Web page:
Economic Opportunity: A Constitutional Right?

Striking workers in Suez

Debates over the drafting of Egypt’s next constitution have been heavily dominated by proposals for restructuring the political system. But political reform alone cannot guarantee the emergence of a strong and stable democracy, and economic concerns should also be at the core of discussions over the future of Egypt’s legal framework. Adam Smith had it right when referred to the relationship between freedom and prosperity in 1776: “When institutions protect the liberty of individuals, greater prosperity results for all.” Put simply, the freer people are, the more an economy grows and the more everyone benefits.

Smith wise formula is worth remembering these days, as Egypt is about to write a new chapter in its history by adopting a new constitution that embodies Egyptian hopes for a prosperous and democratic nation. International human rights experts usually speak of three "generations" of rights. The first generation of rights are political and civil and are known as the negative rights. Currently at the heart of the debates that animate the Egyptian society, they frequently tend to dominate both the second generation of rights which involves the state’s socio-economic obligations (the positive rights), and the third generation, commonly called "green" rights, such as the right to a clean and healthy environment.

This means that establishing democracy is not only about holding elections, but fundamentally requires the protection of political, social and economic rights. What is the value of living in a democratic country where rule of law, property rights, freedom of information and equality of opportunity are not the norm?  A democracy’s ultimate objective is to ensure the fundamental right of each individual to make his or her own economic decisions concerning employment, business opportunities, consumption and saving practices, and all other commercial and financial activities. The role of the state should be to protect and promote these fundamental rights. In an economically free society, policy implementation should rely, as much as possible, on incentives rather than on direct intervention. Its legislative and executive bodies should create an environment where labor, goods, services and capital can compete.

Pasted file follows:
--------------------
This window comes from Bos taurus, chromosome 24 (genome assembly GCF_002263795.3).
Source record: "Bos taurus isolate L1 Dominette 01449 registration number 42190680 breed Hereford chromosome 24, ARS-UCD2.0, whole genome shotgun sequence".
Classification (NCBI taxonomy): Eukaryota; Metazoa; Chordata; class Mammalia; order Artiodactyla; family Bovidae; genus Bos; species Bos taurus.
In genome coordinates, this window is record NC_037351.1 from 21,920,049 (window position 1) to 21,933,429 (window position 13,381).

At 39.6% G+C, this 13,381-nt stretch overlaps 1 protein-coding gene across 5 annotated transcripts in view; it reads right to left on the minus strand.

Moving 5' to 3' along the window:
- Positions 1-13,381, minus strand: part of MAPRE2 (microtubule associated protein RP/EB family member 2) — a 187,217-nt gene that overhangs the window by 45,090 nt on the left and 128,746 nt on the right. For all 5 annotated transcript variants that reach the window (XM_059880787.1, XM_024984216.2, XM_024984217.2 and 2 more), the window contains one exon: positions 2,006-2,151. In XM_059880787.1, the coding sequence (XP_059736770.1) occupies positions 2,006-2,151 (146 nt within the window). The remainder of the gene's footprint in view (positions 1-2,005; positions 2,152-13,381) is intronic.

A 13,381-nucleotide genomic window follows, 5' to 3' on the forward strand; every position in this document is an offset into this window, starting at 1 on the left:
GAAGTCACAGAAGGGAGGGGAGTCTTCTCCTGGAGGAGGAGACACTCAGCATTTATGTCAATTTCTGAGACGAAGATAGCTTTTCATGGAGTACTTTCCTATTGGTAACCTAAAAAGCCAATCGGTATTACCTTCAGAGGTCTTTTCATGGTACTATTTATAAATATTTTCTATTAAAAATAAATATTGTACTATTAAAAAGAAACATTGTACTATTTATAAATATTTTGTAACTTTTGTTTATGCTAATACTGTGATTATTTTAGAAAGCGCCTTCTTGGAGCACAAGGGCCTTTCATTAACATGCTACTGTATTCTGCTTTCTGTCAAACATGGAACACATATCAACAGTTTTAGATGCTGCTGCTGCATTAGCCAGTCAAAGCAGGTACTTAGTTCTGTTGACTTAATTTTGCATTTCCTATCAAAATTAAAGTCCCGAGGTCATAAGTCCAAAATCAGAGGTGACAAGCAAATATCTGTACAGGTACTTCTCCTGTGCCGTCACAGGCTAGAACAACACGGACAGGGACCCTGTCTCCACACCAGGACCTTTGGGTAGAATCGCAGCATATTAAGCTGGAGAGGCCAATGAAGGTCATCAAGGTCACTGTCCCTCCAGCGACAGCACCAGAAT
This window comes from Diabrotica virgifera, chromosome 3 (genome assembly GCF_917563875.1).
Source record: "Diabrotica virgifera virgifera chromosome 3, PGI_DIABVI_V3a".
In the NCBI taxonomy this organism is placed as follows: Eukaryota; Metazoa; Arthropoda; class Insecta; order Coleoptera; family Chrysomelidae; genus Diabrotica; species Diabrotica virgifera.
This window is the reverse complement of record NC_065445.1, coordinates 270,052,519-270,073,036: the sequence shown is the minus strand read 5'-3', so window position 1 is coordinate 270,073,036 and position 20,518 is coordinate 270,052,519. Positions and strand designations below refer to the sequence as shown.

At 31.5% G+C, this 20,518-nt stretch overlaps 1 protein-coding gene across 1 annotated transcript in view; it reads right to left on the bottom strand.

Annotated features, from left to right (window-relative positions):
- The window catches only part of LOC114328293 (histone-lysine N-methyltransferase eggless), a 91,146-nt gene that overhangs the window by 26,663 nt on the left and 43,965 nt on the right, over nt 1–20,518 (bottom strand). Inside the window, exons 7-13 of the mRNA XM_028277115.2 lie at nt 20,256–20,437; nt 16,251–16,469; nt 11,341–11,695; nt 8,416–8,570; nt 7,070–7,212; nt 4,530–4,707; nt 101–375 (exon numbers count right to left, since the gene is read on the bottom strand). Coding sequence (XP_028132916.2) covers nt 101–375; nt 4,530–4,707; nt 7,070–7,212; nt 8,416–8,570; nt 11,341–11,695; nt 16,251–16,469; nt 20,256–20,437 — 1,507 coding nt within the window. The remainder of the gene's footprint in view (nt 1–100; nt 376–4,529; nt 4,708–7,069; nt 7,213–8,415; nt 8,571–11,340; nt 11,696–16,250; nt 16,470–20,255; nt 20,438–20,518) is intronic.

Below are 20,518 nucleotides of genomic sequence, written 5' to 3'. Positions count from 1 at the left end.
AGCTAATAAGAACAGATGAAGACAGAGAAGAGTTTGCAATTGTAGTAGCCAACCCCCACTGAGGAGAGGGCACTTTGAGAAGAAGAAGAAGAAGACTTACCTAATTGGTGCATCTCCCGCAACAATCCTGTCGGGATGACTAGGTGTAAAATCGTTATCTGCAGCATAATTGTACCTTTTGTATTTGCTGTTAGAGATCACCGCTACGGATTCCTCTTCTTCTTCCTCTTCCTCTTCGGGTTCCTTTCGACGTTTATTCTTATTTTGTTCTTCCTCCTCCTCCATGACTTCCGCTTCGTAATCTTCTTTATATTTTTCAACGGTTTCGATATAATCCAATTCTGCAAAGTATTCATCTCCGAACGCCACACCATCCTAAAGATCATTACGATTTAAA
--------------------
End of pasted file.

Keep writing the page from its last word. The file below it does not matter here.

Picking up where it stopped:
These and other socioeconomic rights are universally recognized as part of the inherent dignity to which humans are entitled. The International Covenant on Economic, Social and Cultural Rights, adopted by the United Nations in 1966, stresses the importance of protecting these essential rights by all appropriate means, including the adoption of legislative measures. From these essential rights flow the equally important guarantees for safe and fair working conditions along with fair and equal wages without distinction of any kind. Women in particular should be guaranteed conditions of work equivalent to those enjoyed by men, with equal pay for equal work. Personal choice, fair competition, the right to form trade unions and the protection of persons, property and economic activity, among others, are fundamental issues to achieve economic development, as well as a stable and egalitarian society.

It has to be said that on these key issues, Egypt still has a lot to do. According to the Index of Economic Freedom that ranks countries according to economic freedom around, Egypt is ranked as “mostly unfree” and its economy rates 100th out of 179 countries in the 2012 Index. Its overall score is 1.2 points lower than last year, reflecting declines in property rights and in business and financial freedom. Egypt is also ranked 12th out of 17 countries in the Middle East and North Africa region, and its overall score is below world and regional averages.

Hence, a serious discussion on the economic and social rights of Egyptians is crucial at a time when the country is gearing up to write a new Constitution. A special emphasis should be put on the establishment and enforcement of the rule of law as well as on strengthening the judicial system and procedures in order to immunize state institutions against political pressure and protect the economic rights and opportunities to which citizens are entitled.

The new constitution does not necessarily need to be overly detailed in economic terms. It only needs to guarantee the minimum human needs of its citizens, while remaining broad enough to be reinterpreted in ways that best meet the country’s needs at different moments and circumstances in its future. Nevertheless, constitutionally enshrined economic and social rights are important to help transforming Egypt into a society based on democratic values, social justice and fundamental human rights, and to reach the ultimate objective of the revolution: improving the quality of life for all Egyptians. 

Hoda Youssef is a postdoctoral research associate at the Woodrow Wilson School of Princeton University. She holds a Ph.D. in Economics from Sciences Po Paris school. Her research work focuses on monetary and fiscal policy, and on the political economy of the MENA region, with a focus on Egypt.

Photo Credit: AP

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